LSA senior Lia Min stood in front of a massive 10-foot-tall banner with a large, circular mirror close to the bottom. She looked into the engraved mirror, removed a small cube from its center and regarded it with a contemplative smile.

Trevor Campbell
(BEN SIMON/Daily)

“This was originally supposed to be my whole project,” she said of the 3-inch square cube. “It got bigger.”

Min said the installation, her senior project, was designed to give a sense of DNA’s biological processes through textures of Eastern philosophy. No idea what that means? She thought so.

“I wanted this to be a personal experience,” she said. When viewers remove the cube from the center of the mirror, Min said it gives them the illusion they are inspecting a part of themselves.

This ambitious vision comes from a student who came to the University with the modest aspiration to become an illustrator for science textbooks. Just two years later, Min was pursuing an intense duel degree in art and biology with a research internship and consecutive year-end honors from the art school recognizing her work as some of the best in her class.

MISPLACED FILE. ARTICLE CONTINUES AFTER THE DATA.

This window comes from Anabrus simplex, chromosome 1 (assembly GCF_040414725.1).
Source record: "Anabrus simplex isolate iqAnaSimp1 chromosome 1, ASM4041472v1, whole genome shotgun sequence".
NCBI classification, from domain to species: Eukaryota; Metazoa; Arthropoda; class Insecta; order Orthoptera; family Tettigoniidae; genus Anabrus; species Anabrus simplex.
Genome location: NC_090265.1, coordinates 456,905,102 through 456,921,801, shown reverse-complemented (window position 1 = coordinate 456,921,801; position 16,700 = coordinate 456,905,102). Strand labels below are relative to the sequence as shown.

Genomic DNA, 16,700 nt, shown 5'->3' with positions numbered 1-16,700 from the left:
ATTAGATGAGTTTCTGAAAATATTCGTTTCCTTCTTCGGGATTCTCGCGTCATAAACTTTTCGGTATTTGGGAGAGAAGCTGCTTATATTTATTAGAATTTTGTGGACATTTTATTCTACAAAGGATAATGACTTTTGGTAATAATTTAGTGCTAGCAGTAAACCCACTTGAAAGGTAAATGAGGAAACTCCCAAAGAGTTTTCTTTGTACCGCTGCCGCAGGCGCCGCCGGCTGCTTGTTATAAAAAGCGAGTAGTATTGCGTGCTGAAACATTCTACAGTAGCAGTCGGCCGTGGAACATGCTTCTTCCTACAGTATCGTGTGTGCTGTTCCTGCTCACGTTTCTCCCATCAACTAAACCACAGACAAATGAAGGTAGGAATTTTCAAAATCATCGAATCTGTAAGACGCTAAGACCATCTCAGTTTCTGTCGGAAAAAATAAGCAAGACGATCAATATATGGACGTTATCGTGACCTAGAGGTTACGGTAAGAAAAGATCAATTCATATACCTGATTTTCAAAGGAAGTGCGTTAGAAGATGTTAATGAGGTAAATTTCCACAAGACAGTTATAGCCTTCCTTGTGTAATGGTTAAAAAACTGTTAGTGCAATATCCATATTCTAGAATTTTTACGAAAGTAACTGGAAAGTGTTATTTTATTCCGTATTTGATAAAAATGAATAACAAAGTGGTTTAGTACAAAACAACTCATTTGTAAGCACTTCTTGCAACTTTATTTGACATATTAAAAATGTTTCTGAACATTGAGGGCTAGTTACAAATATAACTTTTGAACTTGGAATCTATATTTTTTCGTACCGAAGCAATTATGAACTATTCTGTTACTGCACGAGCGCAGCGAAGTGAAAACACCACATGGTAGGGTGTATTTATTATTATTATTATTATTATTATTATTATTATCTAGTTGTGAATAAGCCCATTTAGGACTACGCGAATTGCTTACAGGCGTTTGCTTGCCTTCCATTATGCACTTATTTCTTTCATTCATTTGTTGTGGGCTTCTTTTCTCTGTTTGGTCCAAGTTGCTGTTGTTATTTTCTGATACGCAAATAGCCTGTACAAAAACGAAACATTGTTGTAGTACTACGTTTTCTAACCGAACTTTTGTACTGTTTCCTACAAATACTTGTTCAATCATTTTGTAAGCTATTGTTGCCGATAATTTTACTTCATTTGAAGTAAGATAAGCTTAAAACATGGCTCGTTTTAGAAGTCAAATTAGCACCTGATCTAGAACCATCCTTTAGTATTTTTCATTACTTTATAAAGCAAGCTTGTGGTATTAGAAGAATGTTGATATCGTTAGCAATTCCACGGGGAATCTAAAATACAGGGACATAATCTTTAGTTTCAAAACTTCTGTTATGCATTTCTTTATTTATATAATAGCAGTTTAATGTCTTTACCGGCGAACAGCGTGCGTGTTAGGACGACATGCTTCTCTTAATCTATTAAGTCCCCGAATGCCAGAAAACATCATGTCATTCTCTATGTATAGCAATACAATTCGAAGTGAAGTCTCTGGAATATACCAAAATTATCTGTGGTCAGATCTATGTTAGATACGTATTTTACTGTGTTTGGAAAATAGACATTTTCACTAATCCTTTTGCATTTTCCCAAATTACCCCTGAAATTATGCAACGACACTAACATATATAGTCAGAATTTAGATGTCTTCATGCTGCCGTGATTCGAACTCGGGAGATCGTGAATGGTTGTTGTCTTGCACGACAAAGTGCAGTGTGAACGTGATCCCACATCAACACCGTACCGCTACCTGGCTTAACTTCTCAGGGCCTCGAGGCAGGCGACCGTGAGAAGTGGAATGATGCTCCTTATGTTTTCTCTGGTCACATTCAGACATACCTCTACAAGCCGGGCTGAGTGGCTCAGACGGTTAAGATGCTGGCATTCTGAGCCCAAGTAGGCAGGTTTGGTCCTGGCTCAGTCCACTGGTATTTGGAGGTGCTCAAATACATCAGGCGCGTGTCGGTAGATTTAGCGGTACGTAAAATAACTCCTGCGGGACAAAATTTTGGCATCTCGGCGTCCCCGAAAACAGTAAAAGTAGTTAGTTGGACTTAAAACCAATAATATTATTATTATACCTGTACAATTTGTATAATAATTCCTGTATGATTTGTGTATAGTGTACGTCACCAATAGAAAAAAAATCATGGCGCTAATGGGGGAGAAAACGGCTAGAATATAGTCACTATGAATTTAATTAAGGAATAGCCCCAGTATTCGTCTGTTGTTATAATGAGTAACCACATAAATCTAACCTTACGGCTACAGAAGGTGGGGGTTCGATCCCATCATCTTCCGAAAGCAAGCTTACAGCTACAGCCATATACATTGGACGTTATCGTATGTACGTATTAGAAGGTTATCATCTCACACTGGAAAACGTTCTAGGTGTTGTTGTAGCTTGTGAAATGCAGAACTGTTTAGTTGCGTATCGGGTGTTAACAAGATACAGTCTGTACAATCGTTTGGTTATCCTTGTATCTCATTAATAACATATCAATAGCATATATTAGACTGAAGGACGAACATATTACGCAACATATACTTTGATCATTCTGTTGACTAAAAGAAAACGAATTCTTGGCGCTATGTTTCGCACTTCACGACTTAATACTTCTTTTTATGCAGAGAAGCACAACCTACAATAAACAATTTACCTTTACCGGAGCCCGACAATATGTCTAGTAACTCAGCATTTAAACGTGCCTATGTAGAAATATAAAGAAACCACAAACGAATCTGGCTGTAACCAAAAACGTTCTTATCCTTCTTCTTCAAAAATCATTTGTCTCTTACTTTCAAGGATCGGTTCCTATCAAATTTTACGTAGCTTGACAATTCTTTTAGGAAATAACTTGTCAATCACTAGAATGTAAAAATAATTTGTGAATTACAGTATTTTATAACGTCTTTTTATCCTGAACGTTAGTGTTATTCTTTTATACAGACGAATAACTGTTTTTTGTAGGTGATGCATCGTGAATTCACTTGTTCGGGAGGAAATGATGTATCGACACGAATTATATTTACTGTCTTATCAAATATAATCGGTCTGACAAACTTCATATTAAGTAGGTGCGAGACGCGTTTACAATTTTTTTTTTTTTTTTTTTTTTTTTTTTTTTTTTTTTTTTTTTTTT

So what of those plans to become a technical artist?

“I decided I want to do the discovery myself,” she said with easy, unconscious confidence. “I don’t want to be the one drawing the discoveries.”

In the fall, Min will attend Harvard in pursuit of a doctorate in neuroscience. For her, it never ends.

“Lia is the most amazing student in this graduating class of Art and Design,” said Mary Schmidt, an associate dean for the School of Art and Design. “She’s driven. When she sets a goal for herself, she reaches it.”

But there are two Lia Mins. In person, she is easygoing and understated. She swerves light conversation from her fellow biologists’ attitudes toward her art to talk of ancient Chinese philosophy in the same breath.

“She’s very quiet and unassuming, but inside, she is very tenacious,” Schmidt said.

Born in Ohio, Min moved to her parents’ native Korea at 6 and returned when she was a high school sophomore to pursue her art. Her father remained in Korea while her mother alternated homes; when her sister came to Michigan, she was her guardian.

Listening to Min put her intricate research and art into novice terms, you get a glimpse at the profound scope of her ambition. By fall Min will be deep in research at one of the world’s premiere institutions for it, but she’d never, not for a second, let you know it.

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